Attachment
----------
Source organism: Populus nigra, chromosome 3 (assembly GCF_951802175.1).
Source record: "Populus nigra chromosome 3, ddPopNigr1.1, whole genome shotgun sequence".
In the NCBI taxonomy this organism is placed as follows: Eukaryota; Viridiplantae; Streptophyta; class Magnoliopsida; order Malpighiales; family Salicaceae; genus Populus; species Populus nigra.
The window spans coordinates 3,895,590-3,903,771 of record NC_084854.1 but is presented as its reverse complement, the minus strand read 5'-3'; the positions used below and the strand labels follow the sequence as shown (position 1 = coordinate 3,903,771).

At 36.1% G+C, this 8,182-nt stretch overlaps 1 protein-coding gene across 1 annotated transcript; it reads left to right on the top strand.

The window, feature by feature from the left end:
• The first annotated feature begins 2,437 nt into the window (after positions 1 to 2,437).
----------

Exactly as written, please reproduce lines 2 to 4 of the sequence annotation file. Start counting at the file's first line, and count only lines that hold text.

Source record: "Populus nigra chromosome 3, ddPopNigr1.1, whole genome shotgun sequence".
In the NCBI taxonomy this organism is placed as follows: Eukaryota; Viridiplantae; Streptophyta; class Magnoliopsida; order Malpighiales; family Salicaceae; genus Populus; species Populus nigra.
The window spans coordinates 3,895,590-3,903,771 of record NC_084854.1 but is presented as its reverse complement, the minus strand read 5'-3'; the positions used below and the strand labels follow the sequence as shown (position 1 = coordinate 3,903,771).